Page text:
It is also possible to customize the output format by passing additional options to the
DataFrame.write.json() function. For example, the
compression option can be used to specify the compression codec to be used for the output JSON files.
# Writing DataFrame to compressed JSON file df.write.json("path/to/output/json/file", compression="gzip")
This will write the DataFrame data to a compressed JSON file using the gzip compression codec.
For more info on options, see https://spark.apache.org/docs/3.1.2/api/python/reference/api/pyspark.sql.DataFrameWriter.json.html
JSON Functions in PySpark
Custom Schema with
from_json function in PySpark is used to convert a JSON string to a struct or map column. This function takes two arguments: the first argument is the column that contains the JSON string, and the second argument is the schema of the resulting struct or map column.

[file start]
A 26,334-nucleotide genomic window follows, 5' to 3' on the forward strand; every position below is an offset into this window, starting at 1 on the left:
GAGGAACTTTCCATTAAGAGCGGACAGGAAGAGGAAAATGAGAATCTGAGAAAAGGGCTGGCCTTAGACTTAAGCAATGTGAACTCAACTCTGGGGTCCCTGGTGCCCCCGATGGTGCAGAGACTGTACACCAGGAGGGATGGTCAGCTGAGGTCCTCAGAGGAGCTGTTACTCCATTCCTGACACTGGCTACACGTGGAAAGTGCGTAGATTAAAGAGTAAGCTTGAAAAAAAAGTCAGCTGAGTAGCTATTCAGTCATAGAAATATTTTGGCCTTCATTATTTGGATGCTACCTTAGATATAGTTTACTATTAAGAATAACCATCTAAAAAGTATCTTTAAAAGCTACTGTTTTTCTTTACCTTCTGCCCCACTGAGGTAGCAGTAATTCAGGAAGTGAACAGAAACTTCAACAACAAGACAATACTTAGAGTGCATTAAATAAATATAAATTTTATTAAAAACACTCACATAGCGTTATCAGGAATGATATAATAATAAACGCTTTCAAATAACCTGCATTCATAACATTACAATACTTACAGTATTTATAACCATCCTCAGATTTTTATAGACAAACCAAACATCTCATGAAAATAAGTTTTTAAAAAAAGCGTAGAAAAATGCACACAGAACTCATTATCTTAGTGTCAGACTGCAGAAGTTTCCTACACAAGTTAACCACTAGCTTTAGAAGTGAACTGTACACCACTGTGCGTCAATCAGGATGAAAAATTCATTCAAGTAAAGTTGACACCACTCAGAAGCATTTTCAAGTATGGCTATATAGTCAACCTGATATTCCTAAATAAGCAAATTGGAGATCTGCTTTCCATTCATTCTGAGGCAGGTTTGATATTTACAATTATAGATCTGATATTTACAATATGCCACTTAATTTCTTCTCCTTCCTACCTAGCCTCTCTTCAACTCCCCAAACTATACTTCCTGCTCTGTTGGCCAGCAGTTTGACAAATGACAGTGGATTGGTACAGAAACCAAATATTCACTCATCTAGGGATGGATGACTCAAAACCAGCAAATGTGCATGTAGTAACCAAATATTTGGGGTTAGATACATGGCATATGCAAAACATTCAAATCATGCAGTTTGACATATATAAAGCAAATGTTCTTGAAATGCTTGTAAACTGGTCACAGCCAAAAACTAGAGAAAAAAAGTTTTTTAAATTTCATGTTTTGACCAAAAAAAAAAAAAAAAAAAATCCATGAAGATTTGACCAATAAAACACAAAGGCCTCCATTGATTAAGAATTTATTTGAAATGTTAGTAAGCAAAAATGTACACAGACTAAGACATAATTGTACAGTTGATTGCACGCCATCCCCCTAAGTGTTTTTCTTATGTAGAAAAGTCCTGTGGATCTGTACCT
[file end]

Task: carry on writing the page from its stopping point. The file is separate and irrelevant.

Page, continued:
Here’s an example of the
from pyspark.sql.functions import from_json from pyspark.sql.types import StructType, StructField, StringType json_schema = StructType([ StructField("name", StringType()), StructField("age", StringType()), StructField("gender", StringType()) ]) df = spark.read.json("path/to/json/file") df = df.withColumn("json_col", from_json(df["json_string"], json_schema))
to_json function in PySpark is used to convert a struct or map column to a JSON string. This function takes one argument: the column that contains the struct or map column.
Here’s an example of how to use the
from pyspark.sql.functions import to_json df = df.withColumn("json_string", to_json(df["json_col"]))